Tuesday, April 13, 2010

Heads, You Win: Transportation and Consolidation

Last night, at the AAPS budget meeting, I went to a transportation breakout session. According to what I heard, the administration set a budget target of savings from transportation costs of approximately $1.5 million dollars. The privatization bids netted about $800,000 in savings. AAPS then tried negotiating with the transportation workers, who met the $800,000 savings in a tentative agreement--but the union membership voted the tentative agreement down.

Enter Option 2: Consolidate all transportation services countywide through the WISD. Drivers and aides keep their benefits--including retirement, because they will still be public employees--and the savings are still expected to exceed the $1.5 million dollars. The main savings will come from things like buying gasoline in bulk, buying parts in bulk, routing efficiencies, etcetera. There are still a lot of details to be worked out, and my guess is that eventually there will be some cuts in staffing among mechanics and administrators (although that was not clearly said). Right now, it looks like several districts are "in" (enough to make it a go--mostly from the eastern side of the county at this point) and that it will at least partially start up in the fall. The WISD has hired an "expert" consultant to iron out the details.

So that sounds good, right? I'm just left with a nagging question:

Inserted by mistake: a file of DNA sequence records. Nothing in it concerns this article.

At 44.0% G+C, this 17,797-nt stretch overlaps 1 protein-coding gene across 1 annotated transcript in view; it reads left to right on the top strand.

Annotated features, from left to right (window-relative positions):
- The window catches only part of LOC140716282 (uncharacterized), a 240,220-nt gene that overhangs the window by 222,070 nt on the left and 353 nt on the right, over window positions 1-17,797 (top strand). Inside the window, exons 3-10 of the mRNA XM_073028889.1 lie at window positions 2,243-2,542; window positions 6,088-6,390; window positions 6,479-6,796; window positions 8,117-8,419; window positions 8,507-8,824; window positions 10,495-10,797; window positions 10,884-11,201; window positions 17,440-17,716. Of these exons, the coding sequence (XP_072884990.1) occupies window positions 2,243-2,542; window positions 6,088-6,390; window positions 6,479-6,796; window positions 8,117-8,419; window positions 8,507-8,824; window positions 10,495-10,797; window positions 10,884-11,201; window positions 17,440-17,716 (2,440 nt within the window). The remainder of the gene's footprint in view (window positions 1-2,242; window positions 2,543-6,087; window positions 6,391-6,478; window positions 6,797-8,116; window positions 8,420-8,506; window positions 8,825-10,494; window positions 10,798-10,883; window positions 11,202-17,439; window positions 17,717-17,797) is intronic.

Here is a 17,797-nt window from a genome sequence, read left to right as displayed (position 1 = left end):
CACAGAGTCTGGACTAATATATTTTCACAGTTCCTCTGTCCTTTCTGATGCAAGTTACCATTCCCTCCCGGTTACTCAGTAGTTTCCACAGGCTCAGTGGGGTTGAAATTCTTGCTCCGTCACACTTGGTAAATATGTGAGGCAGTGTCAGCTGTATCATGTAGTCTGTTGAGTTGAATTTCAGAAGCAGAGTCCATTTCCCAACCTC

If it's not too good to be true, why didn't we do this five years ago? Think of all the millions we could have saved.
Or else--
It is too good to be true, and the savings will not be anywhere near the projections.

I guess time will tell. I'm glad the bus drivers will have their jobs, with retirement benefits.


  1. Well, I doubt that it is too good to be true, at least in the main. As to why it hasn't been done before, part of that is the relative cost (in money and time) of disrupting a system which was not in dire trouble at the time. Sometimes major change doesn't really make sense unless the alternative is much worse. Otherwise, you end up churning your organization all the time, a solution that did not do wonders for the private sector back in the nineties.

  2. Actually, consolidation was presented to us (bus drivers and union reps) as option #1. It made little sense to take more than a 10% wage/benefit cut to compete with privatization when consolidation was the favored path, and when the district had put huge resources into developing the ISD plan.

    As for that plan, it's not true that most of the savings would come from "operational efficiencies." The projected savings is $4.25 million of which 15% results from operational efficiencies; 85% is reduced wages and benefits. That means that districts would be spending 3% less per year on things like fuel, routing, mileage, etc. They'd be spending about 20% less on wages and bennies. I'm using Robert Allen and the ISD's numbers here, FYI (available on the ISD's web site). So much for the exaggerated "economies of scale" idea.

    It' shard to tell who is "in". In Willow Run one BOE trustee quit over this issue. And on Wednesday, May 12, AA was scheduled to vote on the issue but abruptly cancelled that vote, without explanation.

    I wish I knew more about what was going on behind closed doors.

  3. Me too Chai! I would like to know more about what is going on behind closed doors. I think we all would. At this point, the WISD doesn't even post their full board minutes on their web site, although they say they are going to soon.
    And in addition, when I wrote this, I didn't understand (because it was NOT explained at the meeting I was at) that all staff will need to reapply for positions and that nobody is guaranteed the positions.